Ballot Questions: Witnesses And Signatures
We received two questions from listeners about signatures on ballots. The first came from Rowena Finn in Virginia Beach:
Can my husband and I witness each other's absentee ballots?
Yes, anyone who is not your employer can serve as your witness.
But now, Virginia voters do not need a witness signature on their ballot.
That's after the Virginia General Assembly passed laws removing the long-standing requirement. A lawsuit brought on by the League of Women Voters of Virginia against the Virginia State Board of Elections also ended in an agreement that waives the ballot witness requirement.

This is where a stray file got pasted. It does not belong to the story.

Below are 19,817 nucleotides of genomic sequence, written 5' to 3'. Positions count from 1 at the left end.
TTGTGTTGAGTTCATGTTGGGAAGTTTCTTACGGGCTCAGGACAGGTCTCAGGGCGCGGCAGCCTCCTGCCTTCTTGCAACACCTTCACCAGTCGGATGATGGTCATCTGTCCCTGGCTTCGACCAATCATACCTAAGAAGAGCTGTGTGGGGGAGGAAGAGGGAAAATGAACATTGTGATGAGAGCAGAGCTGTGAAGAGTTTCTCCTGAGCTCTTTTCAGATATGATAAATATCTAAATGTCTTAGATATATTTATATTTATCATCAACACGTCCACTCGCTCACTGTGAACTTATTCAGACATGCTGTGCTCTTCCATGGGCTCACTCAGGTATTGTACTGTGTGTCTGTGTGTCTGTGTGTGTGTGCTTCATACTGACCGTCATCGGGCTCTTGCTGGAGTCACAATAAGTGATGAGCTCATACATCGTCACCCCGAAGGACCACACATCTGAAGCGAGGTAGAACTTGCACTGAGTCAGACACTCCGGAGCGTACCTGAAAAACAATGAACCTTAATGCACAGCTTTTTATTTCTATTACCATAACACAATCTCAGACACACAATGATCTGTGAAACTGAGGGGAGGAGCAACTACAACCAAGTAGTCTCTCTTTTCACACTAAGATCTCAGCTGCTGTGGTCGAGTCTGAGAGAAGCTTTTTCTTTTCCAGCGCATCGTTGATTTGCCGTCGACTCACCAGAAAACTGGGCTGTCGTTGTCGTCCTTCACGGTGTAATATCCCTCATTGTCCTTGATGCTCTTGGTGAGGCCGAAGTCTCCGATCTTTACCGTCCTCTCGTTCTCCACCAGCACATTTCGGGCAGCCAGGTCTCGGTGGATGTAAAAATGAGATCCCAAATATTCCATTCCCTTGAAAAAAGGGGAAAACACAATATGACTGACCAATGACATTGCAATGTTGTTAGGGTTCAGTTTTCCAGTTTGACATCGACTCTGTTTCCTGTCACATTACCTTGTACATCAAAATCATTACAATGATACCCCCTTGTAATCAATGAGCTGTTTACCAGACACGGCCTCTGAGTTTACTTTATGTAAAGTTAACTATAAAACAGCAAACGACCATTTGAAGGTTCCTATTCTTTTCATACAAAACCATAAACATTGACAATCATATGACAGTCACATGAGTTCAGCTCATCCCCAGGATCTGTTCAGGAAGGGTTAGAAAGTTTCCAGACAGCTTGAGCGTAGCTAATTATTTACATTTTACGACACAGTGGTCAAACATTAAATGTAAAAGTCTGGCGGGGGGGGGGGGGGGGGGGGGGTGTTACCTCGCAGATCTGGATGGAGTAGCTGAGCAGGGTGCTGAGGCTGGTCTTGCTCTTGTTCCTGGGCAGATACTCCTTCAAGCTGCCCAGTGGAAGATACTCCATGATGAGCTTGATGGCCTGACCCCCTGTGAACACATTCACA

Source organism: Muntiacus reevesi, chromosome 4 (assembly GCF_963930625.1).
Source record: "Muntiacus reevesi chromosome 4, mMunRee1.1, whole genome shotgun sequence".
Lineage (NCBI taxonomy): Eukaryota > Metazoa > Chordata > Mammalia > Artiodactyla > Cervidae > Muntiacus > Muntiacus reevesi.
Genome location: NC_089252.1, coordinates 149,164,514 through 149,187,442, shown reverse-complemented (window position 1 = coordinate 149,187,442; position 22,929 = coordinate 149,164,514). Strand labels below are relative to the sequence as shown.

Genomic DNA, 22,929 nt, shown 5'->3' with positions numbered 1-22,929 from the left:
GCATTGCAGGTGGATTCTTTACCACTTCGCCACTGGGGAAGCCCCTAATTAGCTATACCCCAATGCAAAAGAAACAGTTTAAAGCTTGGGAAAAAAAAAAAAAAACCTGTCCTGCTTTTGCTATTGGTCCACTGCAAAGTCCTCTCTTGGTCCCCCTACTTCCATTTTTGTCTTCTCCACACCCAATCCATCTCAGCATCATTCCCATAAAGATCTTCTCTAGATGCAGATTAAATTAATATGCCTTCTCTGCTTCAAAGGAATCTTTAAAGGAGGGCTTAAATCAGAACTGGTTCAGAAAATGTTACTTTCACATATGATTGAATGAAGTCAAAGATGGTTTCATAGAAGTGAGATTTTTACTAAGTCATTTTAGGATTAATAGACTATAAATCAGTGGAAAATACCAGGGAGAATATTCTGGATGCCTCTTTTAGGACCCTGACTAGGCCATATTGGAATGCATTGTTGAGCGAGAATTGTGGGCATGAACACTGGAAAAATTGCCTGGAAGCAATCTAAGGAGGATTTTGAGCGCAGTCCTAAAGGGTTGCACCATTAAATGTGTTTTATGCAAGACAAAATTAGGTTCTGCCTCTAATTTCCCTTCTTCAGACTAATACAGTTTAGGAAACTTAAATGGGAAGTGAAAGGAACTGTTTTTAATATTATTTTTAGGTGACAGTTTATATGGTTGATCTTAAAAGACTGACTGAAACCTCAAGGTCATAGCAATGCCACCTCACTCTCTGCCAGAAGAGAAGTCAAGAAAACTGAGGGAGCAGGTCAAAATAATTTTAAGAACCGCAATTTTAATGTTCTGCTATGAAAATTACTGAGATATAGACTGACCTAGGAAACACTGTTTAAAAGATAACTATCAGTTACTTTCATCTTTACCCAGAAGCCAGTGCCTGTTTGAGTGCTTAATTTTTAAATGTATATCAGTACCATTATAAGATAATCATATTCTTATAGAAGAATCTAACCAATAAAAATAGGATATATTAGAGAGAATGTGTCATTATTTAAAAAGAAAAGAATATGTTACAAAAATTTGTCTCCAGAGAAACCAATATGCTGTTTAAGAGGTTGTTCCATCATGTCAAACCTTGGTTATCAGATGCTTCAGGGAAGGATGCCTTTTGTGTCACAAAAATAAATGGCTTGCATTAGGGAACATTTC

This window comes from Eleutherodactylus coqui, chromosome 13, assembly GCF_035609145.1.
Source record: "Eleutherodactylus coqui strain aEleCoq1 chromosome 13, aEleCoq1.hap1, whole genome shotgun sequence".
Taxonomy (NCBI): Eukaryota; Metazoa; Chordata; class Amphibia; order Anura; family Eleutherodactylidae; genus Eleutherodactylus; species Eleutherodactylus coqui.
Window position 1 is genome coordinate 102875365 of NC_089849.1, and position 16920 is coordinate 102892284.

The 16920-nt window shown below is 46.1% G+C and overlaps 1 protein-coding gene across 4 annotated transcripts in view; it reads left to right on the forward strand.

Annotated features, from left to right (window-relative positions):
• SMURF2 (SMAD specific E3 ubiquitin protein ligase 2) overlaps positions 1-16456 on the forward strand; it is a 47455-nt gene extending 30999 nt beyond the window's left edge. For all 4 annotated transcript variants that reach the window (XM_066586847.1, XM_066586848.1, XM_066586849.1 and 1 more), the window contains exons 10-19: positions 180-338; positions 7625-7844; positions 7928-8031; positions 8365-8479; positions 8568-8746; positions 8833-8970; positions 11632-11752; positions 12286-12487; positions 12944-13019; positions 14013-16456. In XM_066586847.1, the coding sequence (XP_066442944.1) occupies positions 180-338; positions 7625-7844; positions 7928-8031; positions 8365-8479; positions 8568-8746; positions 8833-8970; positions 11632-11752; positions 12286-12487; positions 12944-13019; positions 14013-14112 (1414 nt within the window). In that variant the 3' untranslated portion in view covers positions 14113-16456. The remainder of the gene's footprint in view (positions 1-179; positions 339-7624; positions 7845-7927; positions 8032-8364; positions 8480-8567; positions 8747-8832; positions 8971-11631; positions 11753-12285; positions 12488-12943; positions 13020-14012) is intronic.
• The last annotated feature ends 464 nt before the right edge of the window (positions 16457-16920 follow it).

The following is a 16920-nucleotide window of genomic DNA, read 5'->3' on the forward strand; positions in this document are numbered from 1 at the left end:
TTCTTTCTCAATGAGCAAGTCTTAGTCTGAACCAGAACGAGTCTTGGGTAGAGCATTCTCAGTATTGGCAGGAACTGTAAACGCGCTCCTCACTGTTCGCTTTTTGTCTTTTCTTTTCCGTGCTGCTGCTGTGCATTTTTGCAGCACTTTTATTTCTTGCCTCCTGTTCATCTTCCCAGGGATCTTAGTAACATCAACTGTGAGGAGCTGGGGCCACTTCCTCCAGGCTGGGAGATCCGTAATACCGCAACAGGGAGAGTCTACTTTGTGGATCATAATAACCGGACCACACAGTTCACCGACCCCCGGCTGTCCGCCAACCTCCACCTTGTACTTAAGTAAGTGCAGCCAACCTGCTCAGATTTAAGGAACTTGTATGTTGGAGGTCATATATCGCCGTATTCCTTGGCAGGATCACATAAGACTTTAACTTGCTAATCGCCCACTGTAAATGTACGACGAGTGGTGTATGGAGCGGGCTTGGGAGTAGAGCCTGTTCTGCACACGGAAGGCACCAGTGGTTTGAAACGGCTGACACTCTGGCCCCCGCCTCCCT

The second question came from Jan.
I keep hearing Absentee ballots have to match signature on file. How do I know what my on file signature is? I registered decades ago.
Norfolk Electoral Board Chairman, Mike Ziegenfuss, said the signature should match what’s on file with the DMV.
Historically, it’s unlikely a signature will be challenged -- unless there are complications in a recount.
Ziegenfuss isn’t as worried about signatures as he is about getting voters to be patient. People tracking their mail-in ballots might have to wait longer than they expect.
When a ballot is received, a clerk has to make sure it’s legitimate and manually enter the information.
“It's not like a checkout counter, where they go, ding, ding, ding, ding, and everything's done,” Ziegenfuss said. “They have to do several steps to make sure that you didn't vote in person, that it's an absentee ballot that has never been voted.”
Once a ballot is delivered, it can take four days or so to be checked in.
The Norfolk elections staff has never received more than 10,000 mail-in ballot requests. This year, it’s already over 30,000.